Some of the challenges Dr. Teerakiat faces is making the technology more accessible to both researchers and to end users. Many of the sensors used, especially for imaging, may cost more than the drones carrying them. Developing cheaper, more compact sensors is a recent goal Dr. Teerakiat's team has begun to pursue.

A look at smart farm technology from around the world: automated sensors, drones, and improved processing equipment.

 Another way to make these systems more accessible is by developing software applications that make their use more intuitive so users can focus on the data and what it means rather than simply operating the system.

There is also the problem of disseminating these systems once they are developed.  

Collaboration Can Overcome Challenges 

To overcome these challenges, Dr. Teerakiat also discussed the growing maker community in Thailand and how makers could contribute to progress that would benefit farmers and small businesses built up around employing these systems.

Much of the software and hardware Dr. Teerakiat's team is currently working with is open source. Microcontrollers like the Arduino, is a common tool used in makerspaces around the world, including in Thailand.

Makers tinkering with and improving the many subsystems institutions are using in research could help make sensors cheaper and smaller. Makerspaces producing these cheaper sensors may find yet another innovative source of income, while helping advance high-tech agriculture at the same time.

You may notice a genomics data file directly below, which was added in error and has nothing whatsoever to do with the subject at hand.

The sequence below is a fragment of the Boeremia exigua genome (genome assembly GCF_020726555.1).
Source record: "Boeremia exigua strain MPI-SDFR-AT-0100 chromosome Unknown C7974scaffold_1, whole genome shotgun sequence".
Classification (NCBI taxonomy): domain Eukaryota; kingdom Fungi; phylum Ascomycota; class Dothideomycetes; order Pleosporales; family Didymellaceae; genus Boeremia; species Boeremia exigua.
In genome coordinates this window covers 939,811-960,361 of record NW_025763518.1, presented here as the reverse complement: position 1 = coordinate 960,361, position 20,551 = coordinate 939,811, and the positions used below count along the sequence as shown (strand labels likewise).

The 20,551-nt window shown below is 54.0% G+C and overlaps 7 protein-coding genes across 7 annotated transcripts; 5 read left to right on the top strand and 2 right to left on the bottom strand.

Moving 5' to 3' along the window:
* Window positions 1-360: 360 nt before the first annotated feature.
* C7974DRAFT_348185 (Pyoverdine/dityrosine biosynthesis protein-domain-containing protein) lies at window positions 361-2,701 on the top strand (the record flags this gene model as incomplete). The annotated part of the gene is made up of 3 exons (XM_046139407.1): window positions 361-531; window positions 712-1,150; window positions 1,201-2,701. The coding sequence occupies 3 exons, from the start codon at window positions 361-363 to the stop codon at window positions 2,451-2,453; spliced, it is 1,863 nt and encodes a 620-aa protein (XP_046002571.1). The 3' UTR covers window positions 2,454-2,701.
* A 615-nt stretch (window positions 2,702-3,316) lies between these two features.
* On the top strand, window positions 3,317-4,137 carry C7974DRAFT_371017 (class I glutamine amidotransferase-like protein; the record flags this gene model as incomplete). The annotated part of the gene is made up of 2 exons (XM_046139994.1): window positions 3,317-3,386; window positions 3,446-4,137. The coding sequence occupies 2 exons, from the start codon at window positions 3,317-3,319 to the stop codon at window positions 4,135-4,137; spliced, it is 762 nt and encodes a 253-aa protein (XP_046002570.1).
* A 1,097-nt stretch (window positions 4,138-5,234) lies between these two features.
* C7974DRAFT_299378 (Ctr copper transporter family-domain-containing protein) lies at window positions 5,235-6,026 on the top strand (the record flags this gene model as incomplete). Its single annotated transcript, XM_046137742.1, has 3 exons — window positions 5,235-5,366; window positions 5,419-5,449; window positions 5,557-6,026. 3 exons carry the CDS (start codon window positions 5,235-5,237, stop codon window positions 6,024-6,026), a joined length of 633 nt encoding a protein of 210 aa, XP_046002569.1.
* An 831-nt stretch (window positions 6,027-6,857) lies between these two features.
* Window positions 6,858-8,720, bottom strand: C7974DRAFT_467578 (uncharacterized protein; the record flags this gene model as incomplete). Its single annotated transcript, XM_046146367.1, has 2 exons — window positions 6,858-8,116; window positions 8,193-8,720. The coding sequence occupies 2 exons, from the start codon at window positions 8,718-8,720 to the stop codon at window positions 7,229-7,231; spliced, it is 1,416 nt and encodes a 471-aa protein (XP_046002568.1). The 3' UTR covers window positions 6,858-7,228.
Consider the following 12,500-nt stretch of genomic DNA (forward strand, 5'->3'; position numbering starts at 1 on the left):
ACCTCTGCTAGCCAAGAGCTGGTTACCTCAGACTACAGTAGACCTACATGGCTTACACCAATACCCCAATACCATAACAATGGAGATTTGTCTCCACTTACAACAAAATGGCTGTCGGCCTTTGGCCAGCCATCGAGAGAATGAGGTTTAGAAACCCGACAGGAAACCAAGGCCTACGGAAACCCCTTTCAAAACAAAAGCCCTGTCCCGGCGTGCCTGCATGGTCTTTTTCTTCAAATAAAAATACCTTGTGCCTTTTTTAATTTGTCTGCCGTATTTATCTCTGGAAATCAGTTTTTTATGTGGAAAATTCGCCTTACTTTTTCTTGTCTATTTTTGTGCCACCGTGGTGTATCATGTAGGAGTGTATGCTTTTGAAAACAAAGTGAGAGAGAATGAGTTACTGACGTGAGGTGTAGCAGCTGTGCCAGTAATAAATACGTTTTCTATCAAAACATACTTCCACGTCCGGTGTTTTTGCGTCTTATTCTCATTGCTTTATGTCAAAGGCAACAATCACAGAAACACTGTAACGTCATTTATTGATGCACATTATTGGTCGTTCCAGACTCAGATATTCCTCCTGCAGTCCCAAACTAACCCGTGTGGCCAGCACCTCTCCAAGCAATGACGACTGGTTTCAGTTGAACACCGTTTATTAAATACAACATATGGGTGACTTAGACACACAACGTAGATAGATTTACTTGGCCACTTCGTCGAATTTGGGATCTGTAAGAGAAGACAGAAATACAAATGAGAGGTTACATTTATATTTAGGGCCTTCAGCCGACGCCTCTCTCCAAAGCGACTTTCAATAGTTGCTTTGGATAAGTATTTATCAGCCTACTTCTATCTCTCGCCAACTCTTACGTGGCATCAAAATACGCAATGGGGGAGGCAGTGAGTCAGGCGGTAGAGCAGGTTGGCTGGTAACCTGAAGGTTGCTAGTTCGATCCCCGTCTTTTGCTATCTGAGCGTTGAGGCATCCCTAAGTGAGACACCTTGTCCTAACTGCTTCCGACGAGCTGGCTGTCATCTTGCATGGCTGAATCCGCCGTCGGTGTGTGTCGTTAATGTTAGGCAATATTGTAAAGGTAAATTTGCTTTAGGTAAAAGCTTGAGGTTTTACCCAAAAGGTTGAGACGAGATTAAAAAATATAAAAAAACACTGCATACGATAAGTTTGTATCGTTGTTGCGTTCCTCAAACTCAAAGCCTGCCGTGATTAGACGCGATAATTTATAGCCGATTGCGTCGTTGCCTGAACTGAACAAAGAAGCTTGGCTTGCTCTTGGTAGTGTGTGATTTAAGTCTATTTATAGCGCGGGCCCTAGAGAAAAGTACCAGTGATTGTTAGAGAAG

Across many of Thailand's makerspaces and maker community are many application developers. Always looking for freelance work, they may be able to help teams like Dr. Teerakiat's in ways and for competitive rates larger developer firms could not.

Finally, all of this precision agriculture reminds us of Dr. Prateep Verapattananirund and his soil clinics. These are centers that are being created around Thailand to help test soil to tell farmers how much nutrients are present and what ratio and amount of fertilizer to use. This is to prevent farmers from simply dumping as much fertilizer as possible, hoping for the best results. Conserving fertlizer means plants get only exactly what they need, saving farmers money and resulting in healthier crops.

The soil clinic network Dr. Prateep is trying to establish would be the perfect candidate to also adopt many of the systems Dr. Teerakiat is working on. A "precision agriculture service center" may just end up being in every district in Thailand, offering soil and water testing, fertilizer recommendations, imaging services, and even weather monitoring.

Together, these technologies offer to make Thailand's farms "smarter," and as a result, we hope, healthier for the end users (those eating the produce),, and more prosperous and enjoyable for the farmers creating that produce.